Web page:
Regeneron is new sponsor of Science Talent Search

Move over tech companies and manufacturers, here comes biotech

George Yancopoulos

Regeneron's chief scientific officer George Yancopoulos (left) announced the biotechnology firm’s new sponsorship of the Science Talent Search on May 26 with Maya Ajmera, CEO and president of Society for Science & the Public, and Regeneron CEO Leonard Schleifer (right). 

Eric Nguyen

When scientist George Yancopoulos speaks about his experience with the Science Talent Search, he uses words like “life-changing.” Named a finalist in the competition decades ago, he credits it with helping him launch a career in medical research. Now, Yancopoulos, chief scientific officer at Regeneron Pharmaceuticals Inc., of Tarrytown, N.Y., and his fellow STS alum Leonard Schleifer, Regeneron CEO and president, want to give back to the competition.

On May 26, Regeneron and Society for Science & the Public, which created the STS program in 1942 and publishes Science News, announced that the biotechnology company will take over as the third lead sponsor of the Science Talent Search. The competition was sponsored by Westinghouse for more than five decades; in 1998, Intel became the lead sponsor.

“We are honored to be the new sponsors of the Science Talent Search, a national treasure that highlights the critical role science plays in advancing society,” Yancopoulos said in a press release. “For me, participating in the Science Talent Search was a life-changing experience that inspired my future scientific career.”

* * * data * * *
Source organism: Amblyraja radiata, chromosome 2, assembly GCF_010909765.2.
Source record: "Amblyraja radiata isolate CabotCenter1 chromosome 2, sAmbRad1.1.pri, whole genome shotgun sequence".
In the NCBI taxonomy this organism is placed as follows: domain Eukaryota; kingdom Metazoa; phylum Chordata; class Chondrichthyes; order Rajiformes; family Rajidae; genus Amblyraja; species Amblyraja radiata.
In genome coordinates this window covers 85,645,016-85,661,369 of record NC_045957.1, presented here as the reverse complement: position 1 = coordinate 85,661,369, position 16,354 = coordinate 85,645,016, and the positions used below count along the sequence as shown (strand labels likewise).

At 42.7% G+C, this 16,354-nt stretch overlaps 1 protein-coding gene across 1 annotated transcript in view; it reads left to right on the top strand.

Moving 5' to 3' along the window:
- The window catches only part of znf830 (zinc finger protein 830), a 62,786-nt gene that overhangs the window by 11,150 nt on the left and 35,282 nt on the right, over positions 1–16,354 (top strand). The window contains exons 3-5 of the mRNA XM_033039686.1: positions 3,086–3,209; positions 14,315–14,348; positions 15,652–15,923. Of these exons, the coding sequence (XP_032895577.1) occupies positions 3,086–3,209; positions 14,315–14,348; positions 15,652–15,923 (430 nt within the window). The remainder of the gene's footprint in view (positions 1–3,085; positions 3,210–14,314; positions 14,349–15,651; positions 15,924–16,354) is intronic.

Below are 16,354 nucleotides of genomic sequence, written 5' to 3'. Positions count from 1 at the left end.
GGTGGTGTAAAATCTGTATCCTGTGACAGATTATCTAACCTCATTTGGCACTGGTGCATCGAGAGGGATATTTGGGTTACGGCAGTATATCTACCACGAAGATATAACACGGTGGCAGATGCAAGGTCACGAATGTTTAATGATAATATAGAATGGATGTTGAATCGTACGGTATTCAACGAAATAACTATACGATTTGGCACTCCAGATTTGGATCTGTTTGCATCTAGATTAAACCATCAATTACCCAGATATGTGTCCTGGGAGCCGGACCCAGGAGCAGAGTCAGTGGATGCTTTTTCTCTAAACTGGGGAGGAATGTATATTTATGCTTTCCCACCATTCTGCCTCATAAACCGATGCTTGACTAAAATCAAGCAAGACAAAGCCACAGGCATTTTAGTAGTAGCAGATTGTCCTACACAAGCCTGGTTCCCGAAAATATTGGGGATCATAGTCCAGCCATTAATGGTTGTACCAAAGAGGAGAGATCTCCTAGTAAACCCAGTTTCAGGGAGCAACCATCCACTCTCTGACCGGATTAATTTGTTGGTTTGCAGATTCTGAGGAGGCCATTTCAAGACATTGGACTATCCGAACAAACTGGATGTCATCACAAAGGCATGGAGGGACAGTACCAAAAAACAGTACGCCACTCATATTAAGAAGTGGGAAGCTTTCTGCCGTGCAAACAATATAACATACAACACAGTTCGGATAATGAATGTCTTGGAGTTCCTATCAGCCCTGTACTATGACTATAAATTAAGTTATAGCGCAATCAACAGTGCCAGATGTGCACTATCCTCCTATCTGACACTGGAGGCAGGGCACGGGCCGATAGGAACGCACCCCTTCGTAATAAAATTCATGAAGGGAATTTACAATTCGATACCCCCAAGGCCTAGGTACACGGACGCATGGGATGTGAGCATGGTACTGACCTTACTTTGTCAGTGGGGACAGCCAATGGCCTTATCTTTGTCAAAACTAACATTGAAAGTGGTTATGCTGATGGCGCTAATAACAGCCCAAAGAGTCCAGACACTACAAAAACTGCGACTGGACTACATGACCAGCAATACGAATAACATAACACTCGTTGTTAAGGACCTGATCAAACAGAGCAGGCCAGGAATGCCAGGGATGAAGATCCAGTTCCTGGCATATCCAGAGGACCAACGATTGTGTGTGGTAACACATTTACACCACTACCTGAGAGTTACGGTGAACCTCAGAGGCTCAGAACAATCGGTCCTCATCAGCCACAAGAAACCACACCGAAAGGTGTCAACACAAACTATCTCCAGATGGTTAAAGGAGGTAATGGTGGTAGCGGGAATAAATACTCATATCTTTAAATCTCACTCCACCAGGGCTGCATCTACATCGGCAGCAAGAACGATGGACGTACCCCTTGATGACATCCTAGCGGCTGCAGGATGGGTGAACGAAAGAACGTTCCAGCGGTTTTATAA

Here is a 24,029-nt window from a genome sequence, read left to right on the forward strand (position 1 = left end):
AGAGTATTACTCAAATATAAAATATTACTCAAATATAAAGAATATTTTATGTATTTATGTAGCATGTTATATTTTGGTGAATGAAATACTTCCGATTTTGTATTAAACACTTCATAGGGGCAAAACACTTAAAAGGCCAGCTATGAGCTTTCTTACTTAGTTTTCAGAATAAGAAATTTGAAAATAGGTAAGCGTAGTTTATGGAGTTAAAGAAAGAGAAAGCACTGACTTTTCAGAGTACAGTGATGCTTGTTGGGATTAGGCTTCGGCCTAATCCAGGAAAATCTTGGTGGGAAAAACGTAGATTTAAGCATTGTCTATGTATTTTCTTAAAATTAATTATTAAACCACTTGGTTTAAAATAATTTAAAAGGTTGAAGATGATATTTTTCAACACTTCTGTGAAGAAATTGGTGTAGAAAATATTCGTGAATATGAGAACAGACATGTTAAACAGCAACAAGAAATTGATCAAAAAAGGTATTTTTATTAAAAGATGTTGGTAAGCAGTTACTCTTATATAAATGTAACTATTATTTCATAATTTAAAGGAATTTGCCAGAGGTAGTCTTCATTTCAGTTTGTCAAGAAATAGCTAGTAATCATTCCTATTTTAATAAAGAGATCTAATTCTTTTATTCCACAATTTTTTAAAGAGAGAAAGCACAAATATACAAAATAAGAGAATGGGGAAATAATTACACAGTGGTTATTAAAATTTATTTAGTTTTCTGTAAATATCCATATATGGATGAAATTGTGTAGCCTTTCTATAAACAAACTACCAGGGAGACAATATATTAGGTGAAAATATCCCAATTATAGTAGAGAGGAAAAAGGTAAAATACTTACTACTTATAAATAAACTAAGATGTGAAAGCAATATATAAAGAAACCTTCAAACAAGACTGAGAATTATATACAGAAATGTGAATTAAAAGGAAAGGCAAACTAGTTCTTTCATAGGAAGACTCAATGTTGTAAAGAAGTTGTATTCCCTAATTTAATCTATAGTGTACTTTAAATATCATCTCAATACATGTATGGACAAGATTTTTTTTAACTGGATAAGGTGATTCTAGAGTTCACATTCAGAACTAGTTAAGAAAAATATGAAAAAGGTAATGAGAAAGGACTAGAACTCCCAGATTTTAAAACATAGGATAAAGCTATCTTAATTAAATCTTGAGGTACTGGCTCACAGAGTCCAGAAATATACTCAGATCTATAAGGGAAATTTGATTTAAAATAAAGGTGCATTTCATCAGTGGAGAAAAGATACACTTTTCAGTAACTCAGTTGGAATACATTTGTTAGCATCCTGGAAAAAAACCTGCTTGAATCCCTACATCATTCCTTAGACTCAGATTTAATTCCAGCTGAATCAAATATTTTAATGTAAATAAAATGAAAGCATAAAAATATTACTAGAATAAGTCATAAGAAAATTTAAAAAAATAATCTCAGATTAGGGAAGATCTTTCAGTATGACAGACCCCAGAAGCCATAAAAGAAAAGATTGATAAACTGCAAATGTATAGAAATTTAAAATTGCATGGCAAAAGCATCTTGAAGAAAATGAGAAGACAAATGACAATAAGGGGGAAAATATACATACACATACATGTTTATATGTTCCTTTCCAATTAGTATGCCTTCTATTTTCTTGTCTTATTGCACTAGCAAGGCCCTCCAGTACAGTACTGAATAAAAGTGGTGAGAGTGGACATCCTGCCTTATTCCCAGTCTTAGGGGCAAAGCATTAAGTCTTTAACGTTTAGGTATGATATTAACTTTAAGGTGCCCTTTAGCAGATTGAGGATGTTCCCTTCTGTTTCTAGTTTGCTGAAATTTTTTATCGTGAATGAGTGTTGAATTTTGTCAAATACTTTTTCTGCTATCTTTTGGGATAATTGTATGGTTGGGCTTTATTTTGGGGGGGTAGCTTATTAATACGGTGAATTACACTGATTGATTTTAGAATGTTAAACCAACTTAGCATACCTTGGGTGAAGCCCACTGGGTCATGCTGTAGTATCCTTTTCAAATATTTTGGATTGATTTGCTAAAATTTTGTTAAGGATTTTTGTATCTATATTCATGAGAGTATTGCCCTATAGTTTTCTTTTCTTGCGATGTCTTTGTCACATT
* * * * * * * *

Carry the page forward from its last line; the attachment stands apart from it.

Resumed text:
Regeneron’s George Yancopoulos was a top-10 finalist in the then-Westinghouse Science Talent Search in 1976. Society for Science & the Public

The sponsorship will include $100 million in support over 10 years, increasing the value of the scholarships and other awards offered to winners of the competition to $3.1 million annually. Regeneron will also dedicate $30 million of the total to growing the Society’s efforts in outreach and equity, designed to encourage more young people to engage in original research as part of their explorations of science.

Regeneron, founded in 1988, developed the cholesterol-fighting drug Praulent that went on sale last year and Eylea, a treatment for the vision disease wet macular degeneration, among other products. It also has a $1.7 billion deal to develop new immunotherapies for cancer with Sanofi, the French pharmaceutical firm.

To Maya Ajmera, CEO and president of Society for Science & the Public and publisher of Science News, the expansion of the competition and related outreach efforts is particularly exciting. “Through the dedication of Regeneron not only to continue but to advance the Science Talent Search, we will be expanding the program’s reach like never before,” she said.

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